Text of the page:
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'Tan' and 'Tanto'

Both Words Used in Making Comparisons

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Money from Mexico and Central America

Tengo tanto dinero como Juan. (I have as much money as Juan.)

Photo by Fernando Reyes Palencia; Creative Commons license.

Question: I don't recall ever learning the difference between tan and tanto although tan is used with adjectives (I am guessing) and tanto is used with nouns or as a noun. So is there a difference between the phrase tan _____ como and tanto ______ como?

Answer: Both tan and tanto (the latter of which can exist in feminine and plural forms) can be used in comparisons such as "as ______ as," which becomes either tan _____ como or tanto _____ como. One way to think of the main difference, as you suggest in your question, is that tan is used as an adverb in those constructions, while tanto is used as an adjective.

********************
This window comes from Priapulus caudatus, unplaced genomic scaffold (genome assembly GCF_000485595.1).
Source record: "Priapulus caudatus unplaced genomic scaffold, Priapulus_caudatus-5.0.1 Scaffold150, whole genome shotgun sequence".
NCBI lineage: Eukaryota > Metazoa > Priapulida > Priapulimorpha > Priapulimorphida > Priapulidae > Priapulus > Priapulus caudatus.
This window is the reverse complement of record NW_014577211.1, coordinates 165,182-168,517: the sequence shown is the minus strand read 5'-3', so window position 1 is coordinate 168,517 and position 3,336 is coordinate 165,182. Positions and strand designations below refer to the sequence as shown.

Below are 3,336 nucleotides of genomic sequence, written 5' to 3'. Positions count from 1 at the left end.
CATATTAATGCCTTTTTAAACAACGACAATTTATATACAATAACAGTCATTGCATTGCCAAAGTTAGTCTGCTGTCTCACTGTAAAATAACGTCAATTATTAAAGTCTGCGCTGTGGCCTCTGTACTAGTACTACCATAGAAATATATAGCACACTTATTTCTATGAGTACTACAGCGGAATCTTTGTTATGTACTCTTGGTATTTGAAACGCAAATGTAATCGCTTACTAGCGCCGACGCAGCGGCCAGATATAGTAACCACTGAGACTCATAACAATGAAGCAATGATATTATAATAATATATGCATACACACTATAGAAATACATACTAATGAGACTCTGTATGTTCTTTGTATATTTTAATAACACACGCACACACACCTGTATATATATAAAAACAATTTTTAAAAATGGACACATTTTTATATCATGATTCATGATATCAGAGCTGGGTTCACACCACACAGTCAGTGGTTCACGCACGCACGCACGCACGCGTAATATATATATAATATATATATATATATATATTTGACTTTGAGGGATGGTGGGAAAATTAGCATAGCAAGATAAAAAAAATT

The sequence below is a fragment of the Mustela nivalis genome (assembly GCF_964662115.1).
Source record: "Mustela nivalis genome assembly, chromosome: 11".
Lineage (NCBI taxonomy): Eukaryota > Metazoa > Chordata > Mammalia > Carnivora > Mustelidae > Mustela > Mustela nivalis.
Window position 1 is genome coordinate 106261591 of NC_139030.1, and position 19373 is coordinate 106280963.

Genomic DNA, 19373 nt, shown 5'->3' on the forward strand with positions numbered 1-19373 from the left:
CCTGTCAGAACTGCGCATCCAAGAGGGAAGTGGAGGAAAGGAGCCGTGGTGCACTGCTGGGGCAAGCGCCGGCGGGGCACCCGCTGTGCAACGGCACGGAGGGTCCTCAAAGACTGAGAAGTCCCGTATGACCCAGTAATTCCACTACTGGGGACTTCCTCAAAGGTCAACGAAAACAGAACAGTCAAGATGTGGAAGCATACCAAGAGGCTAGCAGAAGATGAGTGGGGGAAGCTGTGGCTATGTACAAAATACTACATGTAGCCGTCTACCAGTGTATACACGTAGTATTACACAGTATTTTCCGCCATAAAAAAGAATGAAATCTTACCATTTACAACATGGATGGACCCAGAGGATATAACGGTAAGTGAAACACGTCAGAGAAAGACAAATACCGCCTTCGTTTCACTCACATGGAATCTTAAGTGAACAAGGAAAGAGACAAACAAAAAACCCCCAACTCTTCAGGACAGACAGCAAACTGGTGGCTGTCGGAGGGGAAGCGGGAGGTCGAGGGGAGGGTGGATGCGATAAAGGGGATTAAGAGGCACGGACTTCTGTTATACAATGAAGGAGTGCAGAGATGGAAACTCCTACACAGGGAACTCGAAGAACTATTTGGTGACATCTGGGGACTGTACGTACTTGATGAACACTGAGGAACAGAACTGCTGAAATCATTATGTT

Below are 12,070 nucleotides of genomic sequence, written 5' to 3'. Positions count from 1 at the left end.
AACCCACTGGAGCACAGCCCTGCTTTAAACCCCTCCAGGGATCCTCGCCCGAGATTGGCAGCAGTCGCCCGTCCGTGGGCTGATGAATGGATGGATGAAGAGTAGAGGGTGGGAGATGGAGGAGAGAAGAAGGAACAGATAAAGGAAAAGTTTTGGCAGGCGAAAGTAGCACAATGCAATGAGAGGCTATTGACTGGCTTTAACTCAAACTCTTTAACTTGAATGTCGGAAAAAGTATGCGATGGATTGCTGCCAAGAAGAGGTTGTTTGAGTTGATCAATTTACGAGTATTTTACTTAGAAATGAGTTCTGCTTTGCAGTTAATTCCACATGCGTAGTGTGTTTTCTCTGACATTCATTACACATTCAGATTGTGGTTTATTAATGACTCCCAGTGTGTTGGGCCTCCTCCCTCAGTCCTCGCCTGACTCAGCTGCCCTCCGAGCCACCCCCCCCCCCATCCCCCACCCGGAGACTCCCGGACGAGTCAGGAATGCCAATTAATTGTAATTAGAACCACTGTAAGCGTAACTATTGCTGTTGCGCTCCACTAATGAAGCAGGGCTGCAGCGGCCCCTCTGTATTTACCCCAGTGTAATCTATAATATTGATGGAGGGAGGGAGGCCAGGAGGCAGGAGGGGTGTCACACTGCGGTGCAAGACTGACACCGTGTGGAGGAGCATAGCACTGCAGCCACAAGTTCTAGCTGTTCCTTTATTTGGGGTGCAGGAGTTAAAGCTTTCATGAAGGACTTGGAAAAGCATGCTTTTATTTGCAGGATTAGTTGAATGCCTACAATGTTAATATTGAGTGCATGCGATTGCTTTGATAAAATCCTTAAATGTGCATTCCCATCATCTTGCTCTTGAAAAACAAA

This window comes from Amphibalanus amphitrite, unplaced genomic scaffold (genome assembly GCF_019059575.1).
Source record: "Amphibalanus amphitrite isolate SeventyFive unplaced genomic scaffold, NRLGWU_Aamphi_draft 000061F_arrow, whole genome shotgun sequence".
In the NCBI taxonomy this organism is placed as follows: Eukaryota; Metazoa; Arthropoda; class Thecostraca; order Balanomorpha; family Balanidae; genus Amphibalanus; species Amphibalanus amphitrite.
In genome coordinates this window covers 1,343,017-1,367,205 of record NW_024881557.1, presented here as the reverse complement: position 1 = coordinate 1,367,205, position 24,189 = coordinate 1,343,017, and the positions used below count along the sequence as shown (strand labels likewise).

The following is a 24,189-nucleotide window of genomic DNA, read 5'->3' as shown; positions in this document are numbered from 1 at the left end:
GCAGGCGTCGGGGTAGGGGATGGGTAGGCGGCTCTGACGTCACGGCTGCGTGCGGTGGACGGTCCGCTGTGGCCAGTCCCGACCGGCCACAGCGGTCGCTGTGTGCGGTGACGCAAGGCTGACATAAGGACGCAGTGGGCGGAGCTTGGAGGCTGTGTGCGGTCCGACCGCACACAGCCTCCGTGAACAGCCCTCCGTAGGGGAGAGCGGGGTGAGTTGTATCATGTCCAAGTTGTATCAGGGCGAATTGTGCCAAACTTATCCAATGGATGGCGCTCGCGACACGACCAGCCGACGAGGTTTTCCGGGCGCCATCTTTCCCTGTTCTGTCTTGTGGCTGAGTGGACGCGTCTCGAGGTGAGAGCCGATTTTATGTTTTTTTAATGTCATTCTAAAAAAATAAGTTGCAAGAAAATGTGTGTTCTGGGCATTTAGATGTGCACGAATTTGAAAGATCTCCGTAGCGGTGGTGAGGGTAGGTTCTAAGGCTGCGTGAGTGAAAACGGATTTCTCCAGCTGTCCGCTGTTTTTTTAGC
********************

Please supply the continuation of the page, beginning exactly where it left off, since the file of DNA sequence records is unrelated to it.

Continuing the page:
Tan basically means "so," sometimes "such a" or "as," and is used only before adjectives or adverbs (or nouns used as adjectives). Examples: Rita es tan alta como María. (Rita is as tall as María.) Rita habla tan rápido como María. (Rita talks as fast as María.) Sentences like those are by far the most common usage of tan.

Tanto basically means "so much" or "so many" or, when used with como, "as much" or "as many." Examples: Tengo tanto dinero como Juan. (I have as much money as Juan.) Tengo tanto dinero que no sé qué hacer con él. (I have so much money I don't know what to do with it.)

Tanto also can be used to make other kinds of comparisons and has a wide variety of colloquial uses; under some circumstances it can be used not only as an adjective but also as a noun, pronoun or adverb. A good dictionary will list at least two dozen different uses. Examples: Tengo quince y tantos nietos. (I have 15 or so grandchildren.) No quiero estudiar tanto. (I don't want to study so much.) No como tanto ella. (I don't eat as much as she.)

Note: This question and answer were adapted from a discussion on the bulletin board.

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